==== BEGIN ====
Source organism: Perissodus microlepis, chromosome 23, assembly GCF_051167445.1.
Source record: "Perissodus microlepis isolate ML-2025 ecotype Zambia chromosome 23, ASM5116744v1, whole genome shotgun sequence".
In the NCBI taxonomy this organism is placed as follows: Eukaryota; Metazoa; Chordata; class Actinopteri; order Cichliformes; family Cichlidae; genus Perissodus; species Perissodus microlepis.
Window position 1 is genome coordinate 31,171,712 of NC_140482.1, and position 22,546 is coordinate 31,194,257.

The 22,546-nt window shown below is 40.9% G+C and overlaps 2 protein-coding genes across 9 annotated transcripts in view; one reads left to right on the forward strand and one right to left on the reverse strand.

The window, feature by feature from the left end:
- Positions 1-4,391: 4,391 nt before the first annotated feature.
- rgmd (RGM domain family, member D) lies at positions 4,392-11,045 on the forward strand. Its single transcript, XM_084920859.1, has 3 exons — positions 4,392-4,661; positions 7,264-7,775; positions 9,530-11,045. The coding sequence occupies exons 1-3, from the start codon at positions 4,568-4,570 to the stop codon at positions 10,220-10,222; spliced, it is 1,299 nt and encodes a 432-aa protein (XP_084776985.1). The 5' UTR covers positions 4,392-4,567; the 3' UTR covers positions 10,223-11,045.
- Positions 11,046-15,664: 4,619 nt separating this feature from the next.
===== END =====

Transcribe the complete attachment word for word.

Source organism: Perissodus microlepis, chromosome 23, assembly GCF_051167445.1.
Source record: "Perissodus microlepis isolate ML-2025 ecotype Zambia chromosome 23, ASM5116744v1, whole genome shotgun sequence".
In the NCBI taxonomy this organism is placed as follows: Eukaryota; Metazoa; Chordata; class Actinopteri; order Cichliformes; family Cichlidae; genus Perissodus; species Perissodus microlepis.
Window position 1 is genome coordinate 31,171,712 of NC_140482.1, and position 22,546 is coordinate 31,194,257.

The 22,546-nt window shown below is 40.9% G+C and overlaps 2 protein-coding genes across 9 annotated transcripts in view; one reads left to right on the forward strand and one right to left on the reverse strand.

The window, feature by feature from the left end:
- Positions 1-4,391: 4,391 nt before the first annotated feature.
- rgmd (RGM domain family, member D) lies at positions 4,392-11,045 on the forward strand. Its single transcript, XM_084920859.1, has 3 exons — positions 4,392-4,661; positions 7,264-7,775; positions 9,530-11,045. The coding sequence occupies exons 1-3, from the start codon at positions 4,568-4,570 to the stop codon at positions 10,220-10,222; spliced, it is 1,299 nt and encodes a 432-aa protein (XP_084776985.1). The 5' UTR covers positions 4,392-4,567; the 3' UTR covers positions 10,223-11,045.
- Positions 11,046-15,664: 4,619 nt separating this feature from the next.